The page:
50/50: Comedy Through Tragedy

By Jim Rohner · October 3, 2011

Adam (Joseph Gordon-Levitt) has cancer.  A 27-year old health-conscious non-smoker and non-drinker, to say that Adam is surprised and thrown off balance by the news of his rare spinal cancer is an understatement.  Adam, like all of us, had plans for his life, not the least of which involved completing his story on an inactive volcano in Hawaii for his Seattle public radio job and taking the next step with his painter girlfriend, Rachael (Bryce Dallas Howard).  But cancer, as is the case with all tragedies, threatens to change things, perhaps permanently.

The diagnosis creates a ripple effect for those near and dear to Adam, who all mean well with their intentions despite inadvertently exacerbating an already uncertain situation: Rachael vows that she'll take care of Adam in his time of need, but she finds herself unprepared for the emotional tax demands; Adam's mom, Diane (Anjelica Huston), insists on moving in and smothering her son with the love only felt by the mother of an only child; his best friend, Kyle (Seth Rogen), tries to remain upbeat, maintaining that Adam's odds of survival – 50/50 – are reason to be optimistic and that cancer will generate sympathy points for random sexual encounters for the both of them.  Try and guess how all that works out.  It's not their fault; they're only reacting in ways that are natural extensions of their inherent eccentricities.  No one prepares for cancer, after all, especially not a 27-year old. 

In an attempt to cope, Adam begins visiting a therapist, Katherine (Anna Kendrick), whose youth – she's only 24, not yet a doctor but "working on" her doctorate – cannot hide her inexperience, but also allows her to emotionally connect (perhaps too much) with her new patient more so than an older doctor probably could.

The therapy extends outside of the office as Adam's weekly chemo sessions find him regularly interacting with two other cancer patients: Alan (Philip Baker Hall), suffering from late stage lymphoma, and Mitch (Matt Frewer), battling against prostate cancer.  These much older men remind Adam that there is humor still to be found in life while simultaneously serving as reminders of the potential fate that no one is willing to consider. 

There is nothing funny about cancer, but 50/50 gives us permission to laugh at it anyway.  When dealing with such serious subject matter, there is an inherent danger when trying to inject it with comedy – make the film too serious and the comedy becomes a failed attempt to bring levity to the oppression; make the film too funny and the laughs dilute and disrespect the gravity of the situation.  It's a delicate balance, but one that director Jonathan Levine handles fantastically because he, along with screenwriter Will Reiser on whose life the film is based, recognizes that in real life, tragedy does not need to imply the absence of comedy.  There are plenty of laughs to be had while watching 50/50, but they never distract from the matter at hand.  Instead, they serve as a reminder to both Adam as the protagonist and to us as viewers that no matter what, life can be and will be funny whether intentionally or unintentionally.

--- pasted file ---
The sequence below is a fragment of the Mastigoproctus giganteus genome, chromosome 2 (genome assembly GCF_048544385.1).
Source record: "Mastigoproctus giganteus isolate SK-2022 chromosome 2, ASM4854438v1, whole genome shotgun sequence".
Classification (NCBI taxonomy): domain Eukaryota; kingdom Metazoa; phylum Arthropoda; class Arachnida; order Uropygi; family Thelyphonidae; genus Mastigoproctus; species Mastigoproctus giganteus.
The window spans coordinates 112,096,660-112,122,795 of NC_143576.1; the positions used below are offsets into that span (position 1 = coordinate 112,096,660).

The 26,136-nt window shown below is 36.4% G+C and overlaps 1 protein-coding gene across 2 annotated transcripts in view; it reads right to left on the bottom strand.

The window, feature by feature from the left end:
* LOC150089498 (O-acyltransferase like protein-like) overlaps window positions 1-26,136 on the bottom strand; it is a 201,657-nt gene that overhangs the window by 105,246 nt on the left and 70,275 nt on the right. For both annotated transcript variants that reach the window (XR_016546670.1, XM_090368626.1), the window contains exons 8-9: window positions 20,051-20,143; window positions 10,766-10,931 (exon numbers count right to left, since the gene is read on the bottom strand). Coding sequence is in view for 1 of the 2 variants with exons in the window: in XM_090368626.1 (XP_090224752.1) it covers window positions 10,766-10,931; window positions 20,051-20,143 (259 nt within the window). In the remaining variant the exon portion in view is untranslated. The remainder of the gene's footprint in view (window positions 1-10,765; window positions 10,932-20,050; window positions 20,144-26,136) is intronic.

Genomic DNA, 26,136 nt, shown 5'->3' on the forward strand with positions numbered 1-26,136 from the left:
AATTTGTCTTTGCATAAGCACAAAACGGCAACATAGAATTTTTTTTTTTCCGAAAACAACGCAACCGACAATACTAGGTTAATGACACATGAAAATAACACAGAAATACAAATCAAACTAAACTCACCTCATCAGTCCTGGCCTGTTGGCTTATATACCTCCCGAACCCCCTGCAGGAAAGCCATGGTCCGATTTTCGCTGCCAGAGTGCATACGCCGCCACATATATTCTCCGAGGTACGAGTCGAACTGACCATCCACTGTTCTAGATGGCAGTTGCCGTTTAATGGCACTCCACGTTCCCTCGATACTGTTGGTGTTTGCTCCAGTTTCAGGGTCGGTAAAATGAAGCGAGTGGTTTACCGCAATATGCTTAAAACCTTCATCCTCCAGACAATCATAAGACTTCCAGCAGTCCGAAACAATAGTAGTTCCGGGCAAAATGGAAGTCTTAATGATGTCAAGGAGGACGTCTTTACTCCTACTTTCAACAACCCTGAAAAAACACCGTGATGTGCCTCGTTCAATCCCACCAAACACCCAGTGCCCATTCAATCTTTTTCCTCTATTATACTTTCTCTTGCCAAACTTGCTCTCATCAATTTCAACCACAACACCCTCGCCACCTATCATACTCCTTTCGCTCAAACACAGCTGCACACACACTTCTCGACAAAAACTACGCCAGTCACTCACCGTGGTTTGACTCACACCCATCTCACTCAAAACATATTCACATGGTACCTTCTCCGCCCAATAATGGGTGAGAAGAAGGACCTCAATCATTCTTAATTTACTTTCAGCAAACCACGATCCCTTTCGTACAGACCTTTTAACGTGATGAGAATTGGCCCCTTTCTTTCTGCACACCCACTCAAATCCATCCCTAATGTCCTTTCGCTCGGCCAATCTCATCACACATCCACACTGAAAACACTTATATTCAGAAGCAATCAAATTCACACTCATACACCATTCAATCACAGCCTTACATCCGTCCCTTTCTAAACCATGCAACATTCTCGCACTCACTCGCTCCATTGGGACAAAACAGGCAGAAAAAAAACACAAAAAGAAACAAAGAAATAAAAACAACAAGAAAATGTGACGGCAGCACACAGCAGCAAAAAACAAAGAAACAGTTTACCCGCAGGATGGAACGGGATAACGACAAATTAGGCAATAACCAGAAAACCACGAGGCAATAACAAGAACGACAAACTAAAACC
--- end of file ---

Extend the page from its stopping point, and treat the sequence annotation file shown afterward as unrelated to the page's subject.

The tagline for the film reads, "it takes a pair to beat the odds" and the title itself implies that with two halves, there cannot be a whole – without the 50% chance of death, the 50% chance of survival would be meaningless.  Similar to how it would be impossible to understand comedy without tragedy (and vice-versa), Levine and Reiser recognize that for despair to exist, there needs to be hope; for loss, there needs to be gain; for grief, joy; and for heartache, love. 

The filmmakers don't just recognize the natural dichotomies of life, they appreciate them as well, foregoing cliched speeches and earth-shattering moments for the sake of simple, knee-jerk reactions that only love can produce.  Though initially annoying, hindsight reveals that we can't blame Adam's mom for rushing off to make her son a cup of tea after she hears he has cancer, nor can we blame Kyle for wanting to get his best friend laid; these are the ways they have loved him in the past and these are the only ways they know how to continue loving him. 

Anchored by the steady performance of Joseph Gordon-Levitt,50/50 never loses sight of what's at stake for Adam and the people around him.  There is a bit of Hollywood involved in the telling of50/50, but the film never purports to be true as much as it comments on the truth.  It's likely that the vast majority of people who see this film do not have cancer nor know someone who does, but the fact that they'll all feel the weight of Adam's tears as he's rolled into surgery speaks volumes to that truth and to the ability of the filmmakers to convey it.